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One of Europe’s largest wetlands, Kopački Rit is a wild-life rich paradise between the Danube and the Drava River. Moreover, it is a Nature Park for all seasons.
- Welcome to Kopački rit Croatia!
- When to visit: A Nature Park for all seasons
- What wildlife lives in the Nature Park?
- Things not to miss
- Where to eat?
- Accommodation: Where to stay in Kopački rit
- The Kopački Rit and Baranja photography of Isabella von Habsburg
- Lakes and the marshland floods
- Where is Kopački Rit Nature Park?
- How to get to Kopački rit
- Opening times
- Tickets and entry
Either defying or defining today’s international borders, the mighty Danube travels over 1000 kilometres before it reaches Croatia. Although its journey is much shorter, the Drava comes some 700km, from Italy, to join it. They come together near Aljmaš, just over 20 km east of Osijek, Slavonia. But, before they do, they seek each other out. It’s almost as if they can’t wait to meet. In one corner of Baranja, in a triangular tract before their convergence, they create one of Europe’s largest wetlands. This is Kopački rit Nature Park.
Founded in 1973 and designated a Nature Park in 1993, Kopački rit is the largest flood area in central Europe and the Danube’s biggest landlocked delta. Accordingly, it is a paradise for wildlife. Thousands of migratory birds make a temporary home here. For others, it’s a home nearer to permanent. Similarly, other animals come and go, also in response to the changing temperature and water level. In truth, the list of residents here is in a constant state of flux. But, so is the landscape itself.
No new day is like the last in Kopački rit. With each guaranteed flood and withdrawal of the waters, the entire landscape is constantly refreshed. This ebb and flow is here the very essence of life. And it’s thrilling to watch.
The most easterly-lying of all Croatia’s Nature Parks, for many, it takes an extra effort to come here. But, there simply isn’t another place like Kopački rit in Croatia. Or, in this part of Europe. So, we’d suggest it’s an effort worth making. Take a look and decide for yourself…
With the change in seasons, Kopački rit’s offer changes dramatically. It’s difficult to decide when it’s best to visit. Kopački rit really is a park for all seasons.
Water levels reach their peak in spring, as snow melts on the Alps, flooding the Danube and Drava. A huge influx of birds arrive.
With the air full of life, there’s also a stillness and calm to summers in the park. Now at their fullest, bountiful trees offer shade at the side of the lakes.
See the park foliage explode into different shades of orange, brown, red, yellow. Visiting in autumn / late summer is the only time you’ll catch the Red deer rut. But, more about that later…
Actually, winter is the best time you can see the park’s mammals. Not only is there less foliage for them to hide behind, but also food is scarce. As a result, they overcome their regular shyness. Also, the landscape here looks particularly thrilling, covered by snow and dripping with ice. In winter, you’ll see a whole different set of migratory birds visiting.
Around 280 various bird species breed here. Among them, geese and ducks, great white egret, white stork, black stork, cormorants, kingfishers and woodpeckers. Try to spot a White-tailed eagle. It’s is the largest bird of prey in the area of Kopački rit.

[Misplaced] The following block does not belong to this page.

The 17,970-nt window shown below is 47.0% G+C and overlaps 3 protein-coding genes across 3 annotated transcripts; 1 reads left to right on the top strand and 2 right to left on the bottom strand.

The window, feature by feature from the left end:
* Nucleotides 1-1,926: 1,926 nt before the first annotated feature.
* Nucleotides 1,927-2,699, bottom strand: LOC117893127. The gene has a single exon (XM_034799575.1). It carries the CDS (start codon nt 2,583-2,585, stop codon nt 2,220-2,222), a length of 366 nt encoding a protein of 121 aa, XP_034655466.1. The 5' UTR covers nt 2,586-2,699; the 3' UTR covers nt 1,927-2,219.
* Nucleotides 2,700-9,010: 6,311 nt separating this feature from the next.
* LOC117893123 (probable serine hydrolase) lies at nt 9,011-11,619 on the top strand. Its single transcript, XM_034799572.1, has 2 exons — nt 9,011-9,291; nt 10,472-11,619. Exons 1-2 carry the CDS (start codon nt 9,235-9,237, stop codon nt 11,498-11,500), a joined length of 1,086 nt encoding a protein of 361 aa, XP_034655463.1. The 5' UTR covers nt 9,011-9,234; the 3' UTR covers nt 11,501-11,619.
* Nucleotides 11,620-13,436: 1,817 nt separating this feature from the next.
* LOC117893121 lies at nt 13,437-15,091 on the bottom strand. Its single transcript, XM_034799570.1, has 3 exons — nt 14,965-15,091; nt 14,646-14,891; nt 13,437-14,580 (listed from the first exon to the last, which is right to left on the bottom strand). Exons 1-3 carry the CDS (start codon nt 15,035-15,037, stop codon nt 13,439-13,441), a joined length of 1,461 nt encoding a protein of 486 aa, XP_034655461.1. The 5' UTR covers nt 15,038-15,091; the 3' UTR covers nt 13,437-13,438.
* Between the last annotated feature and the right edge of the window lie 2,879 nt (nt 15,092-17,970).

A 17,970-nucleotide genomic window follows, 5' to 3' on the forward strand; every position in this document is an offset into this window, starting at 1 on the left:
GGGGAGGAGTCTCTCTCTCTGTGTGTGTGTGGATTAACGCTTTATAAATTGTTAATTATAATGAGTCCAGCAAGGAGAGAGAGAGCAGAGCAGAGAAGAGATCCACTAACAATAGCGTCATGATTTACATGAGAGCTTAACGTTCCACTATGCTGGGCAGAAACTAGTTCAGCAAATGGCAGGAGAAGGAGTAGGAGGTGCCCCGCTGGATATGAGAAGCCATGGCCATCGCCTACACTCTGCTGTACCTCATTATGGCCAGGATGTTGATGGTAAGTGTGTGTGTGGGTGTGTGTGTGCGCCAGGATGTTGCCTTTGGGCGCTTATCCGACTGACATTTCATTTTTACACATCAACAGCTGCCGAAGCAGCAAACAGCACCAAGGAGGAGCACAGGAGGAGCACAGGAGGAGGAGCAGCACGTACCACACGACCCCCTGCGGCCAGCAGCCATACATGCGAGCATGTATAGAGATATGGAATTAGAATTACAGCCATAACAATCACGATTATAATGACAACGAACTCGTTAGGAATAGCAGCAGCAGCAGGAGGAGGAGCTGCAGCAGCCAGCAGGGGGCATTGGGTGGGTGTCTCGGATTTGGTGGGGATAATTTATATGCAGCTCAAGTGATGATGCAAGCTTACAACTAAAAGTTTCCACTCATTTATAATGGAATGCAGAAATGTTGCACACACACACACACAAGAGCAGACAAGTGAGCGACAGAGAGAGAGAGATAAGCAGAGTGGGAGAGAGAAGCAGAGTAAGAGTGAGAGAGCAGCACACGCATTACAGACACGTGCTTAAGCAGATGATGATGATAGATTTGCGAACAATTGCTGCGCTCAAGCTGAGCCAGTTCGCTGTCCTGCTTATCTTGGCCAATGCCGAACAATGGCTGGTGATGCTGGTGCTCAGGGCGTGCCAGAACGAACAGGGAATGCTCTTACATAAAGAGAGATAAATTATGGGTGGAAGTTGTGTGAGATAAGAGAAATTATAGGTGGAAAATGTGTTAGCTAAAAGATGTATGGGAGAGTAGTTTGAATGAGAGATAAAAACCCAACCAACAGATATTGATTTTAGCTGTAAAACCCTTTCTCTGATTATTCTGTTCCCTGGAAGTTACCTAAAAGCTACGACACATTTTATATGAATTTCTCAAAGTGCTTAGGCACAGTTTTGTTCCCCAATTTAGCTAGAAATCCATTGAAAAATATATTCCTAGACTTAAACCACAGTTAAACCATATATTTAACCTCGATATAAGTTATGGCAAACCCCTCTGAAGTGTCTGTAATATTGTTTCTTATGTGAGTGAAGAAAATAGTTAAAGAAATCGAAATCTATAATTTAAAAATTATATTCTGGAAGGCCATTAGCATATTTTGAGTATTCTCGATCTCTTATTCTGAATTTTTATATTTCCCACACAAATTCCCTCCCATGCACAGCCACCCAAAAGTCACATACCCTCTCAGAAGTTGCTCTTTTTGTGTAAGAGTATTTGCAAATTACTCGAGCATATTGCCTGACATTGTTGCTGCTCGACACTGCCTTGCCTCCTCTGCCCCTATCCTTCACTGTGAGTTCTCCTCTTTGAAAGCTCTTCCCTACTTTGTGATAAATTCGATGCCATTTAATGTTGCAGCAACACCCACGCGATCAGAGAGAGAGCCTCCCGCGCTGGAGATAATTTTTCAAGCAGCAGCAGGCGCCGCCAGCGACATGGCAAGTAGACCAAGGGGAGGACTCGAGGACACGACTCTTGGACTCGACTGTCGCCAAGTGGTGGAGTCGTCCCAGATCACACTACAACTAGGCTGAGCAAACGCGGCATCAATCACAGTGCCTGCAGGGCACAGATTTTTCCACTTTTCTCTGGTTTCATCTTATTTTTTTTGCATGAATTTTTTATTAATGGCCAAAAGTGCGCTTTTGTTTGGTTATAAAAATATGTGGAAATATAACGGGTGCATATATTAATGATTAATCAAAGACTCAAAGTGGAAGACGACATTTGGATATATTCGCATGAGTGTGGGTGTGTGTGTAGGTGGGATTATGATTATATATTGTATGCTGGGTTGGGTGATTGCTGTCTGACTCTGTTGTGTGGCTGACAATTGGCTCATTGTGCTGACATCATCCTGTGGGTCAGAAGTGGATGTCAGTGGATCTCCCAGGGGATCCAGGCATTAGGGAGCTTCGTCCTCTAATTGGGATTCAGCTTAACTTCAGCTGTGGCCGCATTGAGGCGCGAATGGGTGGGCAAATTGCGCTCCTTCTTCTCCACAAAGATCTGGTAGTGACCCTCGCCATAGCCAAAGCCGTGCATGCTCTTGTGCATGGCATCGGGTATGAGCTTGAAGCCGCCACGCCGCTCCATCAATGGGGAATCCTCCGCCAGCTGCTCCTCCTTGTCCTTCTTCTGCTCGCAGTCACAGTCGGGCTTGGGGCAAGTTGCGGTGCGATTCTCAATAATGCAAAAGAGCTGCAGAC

44 species of fish live here, including pike, ide, tench, bream, carp, catfish and perch. If you want to go fishing in Kopački rit, then you can buy permits. Daily fishing permits cost 80 kuna. You can pay 200 kuna for a three-day permit and 300 kuna for a seven-day permit. Buy permits to fish at the main entrance of the park.
If you think our furry friends might struggle in the marshland, then you’re wrong. Drawn here by the plentiful supply of food, you can see many mammals in the park. Specifically, deer, boar, European wildcat, pine marten, stone marten and the Eurasian otter. Also, badgers, weasels, sables, foxes and beavers.
Amphibians, reptiles, snakes
You can see several different snakes here, although they’re often very shy. Of the amphibians, frogs are certainly the largest group. They thrive in the wetlands.
You won’t find anything more integral to life here than insects. Not only do they play a vital role in the food chain, but also they pollinate many plants. Moreover, that includes many of the crops we eat and that shape Baranja.
You can find over 140 recorded species of plant here. Indeed, some are very rare and only found in a few places in Croatia. Specifically, the white water lily (Nymphaea alba), the iris (Iris variegata); azola, black sedge (Carex nigra), common reed (Phragmites australis); siberian cattail; graceful cattail (Typha laxmannii); and flowering rush (Butomus umbellatus).
Paddle you way through the Special Zoological Reserve. Alongside, a professional guide is another canoe shows you where to look. Both Cormorant tours (1 hour) 100 kuna and Linjov tours (2 hours) 200 kuna are available March 13 to October 31.
You’ll find several cycle routes snaking through the park. Also, you can rent a bicycle at Kopački rit visitors centre. If you want to cycle from Osijek to and through the park, then you can. You’ll see details of two great routes at the bottom of this page.
Large boat tour
Take a one hour tour of the Special Zoological Reserve. A guide on board directs you where to look. Certainly, check in advance if there’s a trip in your language.
Small boat tour
Get up close to the beavers and travel narrow routes. Not only will a small boat take you much further into the park, but also you’ll have a guide. Usually, small boat tours last an hour. But, they can be extended. Price: 150 kuna per person/h.
Kopački Rit covers an area of 177 km2 (68 square miles). There’s a lot for you to discover. Much of the park area is untouched nature, with well-trodden paths. However, the park also makes a special effort to be accessible. The White Water-Lily boardwalk leads you from the visitors centre to Sakadaš Lake.
From April to June and from August to October are the best time for you to do dedicated birdwatching here. These are the times of the spring and autumn migrations, so you’ll see the largest number of birds then. Up to the present time, 300 bird species have been seen here. Furthermore, more than 140 of them nest permanently or temporarily in the Park. On average, you’ll see between 35 and 63 species a day. The maximum number of species recorded during one whole-day visit was 93.
Wildlife and nature photography
Certainly, photographers will enjoy the year-round opportunities in the park. As the seasons change, so do the different species you can see.